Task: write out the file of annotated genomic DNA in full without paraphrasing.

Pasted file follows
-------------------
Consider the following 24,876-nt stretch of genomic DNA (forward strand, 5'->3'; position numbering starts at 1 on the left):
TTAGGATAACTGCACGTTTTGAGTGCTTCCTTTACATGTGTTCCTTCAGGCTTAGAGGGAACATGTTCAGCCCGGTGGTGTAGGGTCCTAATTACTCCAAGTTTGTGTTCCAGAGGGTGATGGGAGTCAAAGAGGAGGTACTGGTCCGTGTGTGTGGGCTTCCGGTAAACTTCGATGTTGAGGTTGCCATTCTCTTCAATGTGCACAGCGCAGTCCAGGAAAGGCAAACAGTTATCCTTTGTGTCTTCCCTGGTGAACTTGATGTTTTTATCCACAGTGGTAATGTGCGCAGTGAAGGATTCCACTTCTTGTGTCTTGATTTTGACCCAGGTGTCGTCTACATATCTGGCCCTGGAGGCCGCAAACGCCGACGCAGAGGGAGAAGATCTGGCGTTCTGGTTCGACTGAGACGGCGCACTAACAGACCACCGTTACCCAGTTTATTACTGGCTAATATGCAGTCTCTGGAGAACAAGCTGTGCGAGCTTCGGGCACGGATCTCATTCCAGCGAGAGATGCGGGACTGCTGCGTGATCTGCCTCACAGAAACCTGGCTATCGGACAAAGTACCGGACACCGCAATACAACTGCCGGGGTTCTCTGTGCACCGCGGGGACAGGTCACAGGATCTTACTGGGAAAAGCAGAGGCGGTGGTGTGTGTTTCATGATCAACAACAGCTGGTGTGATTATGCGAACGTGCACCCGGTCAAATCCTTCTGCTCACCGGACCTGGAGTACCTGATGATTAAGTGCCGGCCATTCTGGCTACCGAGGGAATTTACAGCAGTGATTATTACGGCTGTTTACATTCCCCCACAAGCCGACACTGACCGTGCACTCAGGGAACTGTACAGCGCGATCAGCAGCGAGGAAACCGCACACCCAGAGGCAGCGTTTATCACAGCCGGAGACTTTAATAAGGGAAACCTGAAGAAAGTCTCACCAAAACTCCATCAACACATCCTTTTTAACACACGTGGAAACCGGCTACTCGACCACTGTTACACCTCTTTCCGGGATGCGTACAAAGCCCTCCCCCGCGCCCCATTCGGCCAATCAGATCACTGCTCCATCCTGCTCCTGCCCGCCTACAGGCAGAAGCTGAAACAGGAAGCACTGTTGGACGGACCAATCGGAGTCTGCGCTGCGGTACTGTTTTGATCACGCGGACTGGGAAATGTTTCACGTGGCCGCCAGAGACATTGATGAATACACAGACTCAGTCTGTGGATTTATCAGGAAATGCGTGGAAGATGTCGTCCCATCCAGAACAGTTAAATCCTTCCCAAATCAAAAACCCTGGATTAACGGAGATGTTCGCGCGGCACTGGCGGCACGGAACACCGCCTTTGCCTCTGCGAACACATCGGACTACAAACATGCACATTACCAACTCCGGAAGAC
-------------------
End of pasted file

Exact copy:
Consider the following 24,876-nt stretch of genomic DNA (forward strand, 5'->3'; position numbering starts at 1 on the left):
TTAGGATAACTGCACGTTTTGAGTGCTTCCTTTACATGTGTTCCTTCAGGCTTAGAGGGAACATGTTCAGCCCGGTGGTGTAGGGTCCTAATTACTCCAAGTTTGTGTTCCAGAGGGTGATGGGAGTCAAAGAGGAGGTACTGGTCCGTGTGTGTGGGCTTCCGGTAAACTTCGATGTTGAGGTTGCCATTCTCTTCAATGTGCACAGCGCAGTCCAGGAAAGGCAAACAGTTATCCTTTGTGTCTTCCCTGGTGAACTTGATGTTTTTATCCACAGTGGTAATGTGCGCAGTGAAGGATTCCACTTCTTGTGTCTTGATTTTGACCCAGGTGTCGTCTACATATCTGGCCCTGGAGGCCGCAAACGCCGACGCAGAGGGAGAAGATCTGGCGTTCTGGTTCGACTGAGACGGCGCACTAACAGACCACCGTTACCCAGTTTATTACTGGCTAATATGCAGTCTCTGGAGAACAAGCTGTGCGAGCTTCGGGCACGGATCTCATTCCAGCGAGAGATGCGGGACTGCTGCGTGATCTGCCTCACAGAAACCTGGCTATCGGACAAAGTACCGGACACCGCAATACAACTGCCGGGGTTCTCTGTGCACCGCGGGGACAGGTCACAGGATCTTACTGGGAAAAGCAGAGGCGGTGGTGTGTGTTTCATGATCAACAACAGCTGGTGTGATTATGCGAACGTGCACCCGGTCAAATCCTTCTGCTCACCGGACCTGGAGTACCTGATGATTAAGTGCCGGCCATTCTGGCTACCGAGGGAATTTACAGCAGTGATTATTACGGCTGTTTACATTCCCCCACAAGCCGACACTGACCGTGCACTCAGGGAACTGTACAGCGCGATCAGCAGCGAGGAAACCGCACACCCAGAGGCAGCGTTTATCACAGCCGGAGACTTTAATAAGGGAAACCTGAAGAAAGTCTCACCAAAACTCCATCAACACATCCTTTTTAACACACGTGGAAACCGGCTACTCGACCACTGTTACACCTCTTTCCGGGATGCGTACAAAGCCCTCCCCCGCGCCCCATTCGGCCAATCAGATCACTGCTCCATCCTGCTCCTGCCCGCCTACAGGCAGAAGCTGAAACAGGAAGCACTGTTGGACGGACCAATCGGAGTCTGCGCTGCGGTACTGTTTTGATCACGCGGACTGGGAAATGTTTCACGTGGCCGCCAGAGACATTGATGAATACACAGACTCAGTCTGTGGATTTATCAGGAAATGCGTGGAAGATGTCGTCCCATCCAGAACAGTTAAATCCTTCCCAAATCAAAAACCCTGGATTAACGGAGATGTTCGCGCGGCACTGGCGGCACGGAACACCGCCTTTGCCTCTGCGAACACATCGGACTACAAACATGCACATTACCAACTCCGGAAGAC